Shares of Oshkosh (OSK -0.98%) gained 27.1% last month, according to data provided by S&P Global Market Intelligence, as investors began to warm to one of the most underappreciated companies in the industrial sector.
Oshkosh started November with an earnings release that far exceeded analyst expectations, reporting 13% sales growth, 67% earnings growth, and new full-fiscal-year guidance that even at its low end is above consensus. The company's nongovernment units led the way, with access equipment operating income up 103% year over year and commercial equipment operating income up 52.6%.
The month got even better on Nov. 28, when Oshkosh's defense arm announced a $1.7 billion order from the U.S. Army for 6,107 Joint Light Tactical Vehicles. The JLTV has been an important part of Oshkosh's push to build its military sales. The company was first awarded a contract for JLTVs in August 2015, and to date has delivered more than 2,600.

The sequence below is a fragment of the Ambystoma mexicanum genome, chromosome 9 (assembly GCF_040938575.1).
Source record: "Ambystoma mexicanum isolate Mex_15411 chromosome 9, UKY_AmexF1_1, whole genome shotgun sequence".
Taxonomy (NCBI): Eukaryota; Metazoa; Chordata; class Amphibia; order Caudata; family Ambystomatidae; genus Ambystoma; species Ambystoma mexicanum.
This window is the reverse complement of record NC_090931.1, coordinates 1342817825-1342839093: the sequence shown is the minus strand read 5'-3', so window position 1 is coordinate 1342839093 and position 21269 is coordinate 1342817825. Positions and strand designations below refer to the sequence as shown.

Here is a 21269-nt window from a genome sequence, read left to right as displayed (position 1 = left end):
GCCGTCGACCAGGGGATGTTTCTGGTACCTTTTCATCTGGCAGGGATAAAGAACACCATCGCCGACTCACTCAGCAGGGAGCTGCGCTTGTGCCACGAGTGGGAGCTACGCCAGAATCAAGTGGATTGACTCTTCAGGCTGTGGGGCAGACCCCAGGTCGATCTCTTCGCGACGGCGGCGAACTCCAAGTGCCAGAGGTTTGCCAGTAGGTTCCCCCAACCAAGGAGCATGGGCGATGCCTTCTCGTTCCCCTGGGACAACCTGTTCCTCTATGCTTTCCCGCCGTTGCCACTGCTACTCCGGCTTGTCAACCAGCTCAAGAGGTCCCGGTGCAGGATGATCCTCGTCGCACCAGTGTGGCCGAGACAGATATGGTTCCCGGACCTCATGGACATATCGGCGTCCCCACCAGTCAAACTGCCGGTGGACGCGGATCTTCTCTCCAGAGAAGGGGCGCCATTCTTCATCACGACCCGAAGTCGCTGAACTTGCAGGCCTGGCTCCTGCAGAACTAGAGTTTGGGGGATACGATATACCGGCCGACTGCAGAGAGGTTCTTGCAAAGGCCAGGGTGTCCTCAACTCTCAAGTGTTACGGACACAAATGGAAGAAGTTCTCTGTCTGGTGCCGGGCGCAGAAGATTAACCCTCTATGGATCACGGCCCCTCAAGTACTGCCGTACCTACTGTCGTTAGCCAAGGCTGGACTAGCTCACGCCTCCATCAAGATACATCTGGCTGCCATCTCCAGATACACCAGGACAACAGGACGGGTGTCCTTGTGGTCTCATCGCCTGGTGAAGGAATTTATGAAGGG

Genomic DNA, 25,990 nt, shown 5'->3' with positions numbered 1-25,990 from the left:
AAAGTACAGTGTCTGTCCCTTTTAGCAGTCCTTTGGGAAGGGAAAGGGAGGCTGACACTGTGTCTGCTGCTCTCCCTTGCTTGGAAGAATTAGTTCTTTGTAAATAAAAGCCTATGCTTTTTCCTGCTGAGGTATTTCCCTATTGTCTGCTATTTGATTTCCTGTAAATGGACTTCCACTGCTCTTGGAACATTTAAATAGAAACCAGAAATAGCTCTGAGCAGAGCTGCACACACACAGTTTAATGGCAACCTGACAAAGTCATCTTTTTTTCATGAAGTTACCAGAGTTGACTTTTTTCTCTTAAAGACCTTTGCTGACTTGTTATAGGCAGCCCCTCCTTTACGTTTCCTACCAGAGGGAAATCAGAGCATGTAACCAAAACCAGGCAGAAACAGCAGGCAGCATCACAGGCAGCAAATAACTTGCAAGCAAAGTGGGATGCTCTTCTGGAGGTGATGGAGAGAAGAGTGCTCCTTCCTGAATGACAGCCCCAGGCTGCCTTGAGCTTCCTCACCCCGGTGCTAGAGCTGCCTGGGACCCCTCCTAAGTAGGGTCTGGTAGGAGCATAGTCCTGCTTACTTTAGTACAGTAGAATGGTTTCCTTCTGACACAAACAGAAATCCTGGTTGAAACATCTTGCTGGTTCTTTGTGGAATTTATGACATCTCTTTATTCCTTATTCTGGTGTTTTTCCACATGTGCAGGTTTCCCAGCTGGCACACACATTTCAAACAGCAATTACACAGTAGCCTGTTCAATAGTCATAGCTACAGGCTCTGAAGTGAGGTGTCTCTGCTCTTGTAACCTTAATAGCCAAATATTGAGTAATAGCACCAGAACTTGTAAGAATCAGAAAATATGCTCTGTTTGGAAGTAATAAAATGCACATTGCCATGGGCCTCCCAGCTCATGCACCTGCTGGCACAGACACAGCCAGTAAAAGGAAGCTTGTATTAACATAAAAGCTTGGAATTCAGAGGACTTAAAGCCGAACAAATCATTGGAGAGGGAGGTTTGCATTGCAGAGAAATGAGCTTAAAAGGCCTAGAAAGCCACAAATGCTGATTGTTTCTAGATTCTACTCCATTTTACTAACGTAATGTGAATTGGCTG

Even after the strong showing in November, shares of Oshkosh are still down 26.8% on the year, compared to a 0.63% loss by the S&P 500, on investor disappointment that a major White House infrastructure reinvestment push has not materialized and on fears that increased steel and aluminum tariffs would cut into results.
On their early November earnings call, company management said higher raw material costs and "continued global trade uncertainty" were headwinds but insisted that they believe they are well positioned to outperform rivals facing those same macro challenges. The recent results, and the company's optimistic guidance, are evidence of their resolve.
Oshkosh today trades at just 10.5 times earnings, less than half of its multiple in late 2017 and near a level unseen since the 2009 recession. If company management can deliver on their expectations for earnings growth in the quarters to come, Oshkosh investors could enjoy many more months like November.